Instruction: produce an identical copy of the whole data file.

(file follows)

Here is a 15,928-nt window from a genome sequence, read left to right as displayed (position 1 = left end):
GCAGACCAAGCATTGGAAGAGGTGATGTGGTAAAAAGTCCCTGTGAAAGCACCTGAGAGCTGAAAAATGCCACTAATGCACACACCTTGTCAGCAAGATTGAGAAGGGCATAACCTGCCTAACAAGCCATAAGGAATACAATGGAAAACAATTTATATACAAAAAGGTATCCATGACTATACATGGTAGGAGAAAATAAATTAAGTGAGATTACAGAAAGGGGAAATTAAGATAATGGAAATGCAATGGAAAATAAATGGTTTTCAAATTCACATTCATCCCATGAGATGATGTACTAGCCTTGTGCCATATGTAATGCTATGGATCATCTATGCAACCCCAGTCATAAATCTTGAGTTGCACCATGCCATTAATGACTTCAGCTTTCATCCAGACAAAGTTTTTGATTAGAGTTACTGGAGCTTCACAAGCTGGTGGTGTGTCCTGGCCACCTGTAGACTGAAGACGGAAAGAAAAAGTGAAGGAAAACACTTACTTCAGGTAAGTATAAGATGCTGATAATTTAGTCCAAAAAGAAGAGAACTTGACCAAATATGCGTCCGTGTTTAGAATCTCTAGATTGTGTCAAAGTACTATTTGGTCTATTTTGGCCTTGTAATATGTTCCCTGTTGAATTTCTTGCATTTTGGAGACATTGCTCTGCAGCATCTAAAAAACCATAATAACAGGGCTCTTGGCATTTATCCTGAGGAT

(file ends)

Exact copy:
Here is a 15,928-nt window from a genome sequence, read left to right as displayed (position 1 = left end):
GCAGACCAAGCATTGGAAGAGGTGATGTGGTAAAAAGTCCCTGTGAAAGCACCTGAGAGCTGAAAAATGCCACTAATGCACACACCTTGTCAGCAAGATTGAGAAGGGCATAACCTGCCTAACAAGCCATAAGGAATACAATGGAAAACAATTTATATACAAAAAGGTATCCATGACTATACATGGTAGGAGAAAATAAATTAAGTGAGATTACAGAAAGGGGAAATTAAGATAATGGAAATGCAATGGAAAATAAATGGTTTTCAAATTCACATTCATCCCATGAGATGATGTACTAGCCTTGTGCCATATGTAATGCTATGGATCATCTATGCAACCCCAGTCATAAATCTTGAGTTGCACCATGCCATTAATGACTTCAGCTTTCATCCAGACAAAGTTTTTGATTAGAGTTACTGGAGCTTCACAAGCTGGTGGTGTGTCCTGGCCACCTGTAGACTGAAGACGGAAAGAAAAAGTGAAGGAAAACACTTACTTCAGGTAAGTATAAGATGCTGATAATTTAGTCCAAAAAGAAGAGAACTTGACCAAATATGCGTCCGTGTTTAGAATCTCTAGATTGTGTCAAAGTACTATTTGGTCTATTTTGGCCTTGTAATATGTTCCCTGTTGAATTTCTTGCATTTTGGAGACATTGCTCTGCAGCATCTAAAAAACCATAATAACAGGGCTCTTGGCATTTATCCTGAGGAT